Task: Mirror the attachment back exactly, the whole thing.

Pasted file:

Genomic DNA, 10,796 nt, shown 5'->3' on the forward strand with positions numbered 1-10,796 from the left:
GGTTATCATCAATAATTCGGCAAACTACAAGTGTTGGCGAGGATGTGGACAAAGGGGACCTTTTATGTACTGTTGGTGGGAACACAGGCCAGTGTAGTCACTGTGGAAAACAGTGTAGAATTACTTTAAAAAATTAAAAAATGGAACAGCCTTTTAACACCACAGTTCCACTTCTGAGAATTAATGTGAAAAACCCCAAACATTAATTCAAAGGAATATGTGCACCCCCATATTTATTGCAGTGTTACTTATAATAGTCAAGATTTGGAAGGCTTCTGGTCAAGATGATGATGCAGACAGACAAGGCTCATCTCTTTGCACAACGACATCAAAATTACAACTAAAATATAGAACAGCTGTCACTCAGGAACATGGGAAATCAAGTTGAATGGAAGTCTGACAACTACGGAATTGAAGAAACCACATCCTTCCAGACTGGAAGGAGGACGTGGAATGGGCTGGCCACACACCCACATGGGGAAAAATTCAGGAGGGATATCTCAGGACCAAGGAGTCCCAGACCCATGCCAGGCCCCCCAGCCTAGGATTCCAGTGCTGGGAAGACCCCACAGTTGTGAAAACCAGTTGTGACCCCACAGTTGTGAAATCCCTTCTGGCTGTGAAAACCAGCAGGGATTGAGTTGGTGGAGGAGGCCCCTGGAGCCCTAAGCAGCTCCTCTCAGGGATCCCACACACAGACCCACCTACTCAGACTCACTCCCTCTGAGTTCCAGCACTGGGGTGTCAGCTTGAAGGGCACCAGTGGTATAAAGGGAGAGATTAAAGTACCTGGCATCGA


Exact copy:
Genomic DNA, 10,796 nt, shown 5'->3' on the forward strand with positions numbered 1-10,796 from the left:
GGTTATCATCAATAATTCGGCAAACTACAAGTGTTGGCGAGGATGTGGACAAAGGGGACCTTTTATGTACTGTTGGTGGGAACACAGGCCAGTGTAGTCACTGTGGAAAACAGTGTAGAATTACTTTAAAAAATTAAAAAATGGAACAGCCTTTTAACACCACAGTTCCACTTCTGAGAATTAATGTGAAAAACCCCAAACATTAATTCAAAGGAATATGTGCACCCCCATATTTATTGCAGTGTTACTTATAATAGTCAAGATTTGGAAGGCTTCTGGTCAAGATGATGATGCAGACAGACAAGGCTCATCTCTTTGCACAACGACATCAAAATTACAACTAAAATATAGAACAGCTGTCACTCAGGAACATGGGAAATCAAGTTGAATGGAAGTCTGACAACTACGGAATTGAAGAAACCACATCCTTCCAGACTGGAAGGAGGACGTGGAATGGGCTGGCCACACACCCACATGGGGAAAAATTCAGGAGGGATATCTCAGGACCAAGGAGTCCCAGACCCATGCCAGGCCCCCCAGCCTAGGATTCCAGTGCTGGGAAGACCCCACAGTTGTGAAAACCAGTTGTGACCCCACAGTTGTGAAATCCCTTCTGGCTGTGAAAACCAGCAGGGATTGAGTTGGTGGAGGAGGCCCCTGGAGCCCTAAGCAGCTCCTCTCAGGGATCCCACACACAGACCCACCTACTCAGACTCACTCCCTCTGAGTTCCAGCACTGGGGTGTCAGCTTGAAGGGCACCAGTGGTATAAAGGGAGAGATTAAAGTACCTGGCATCGA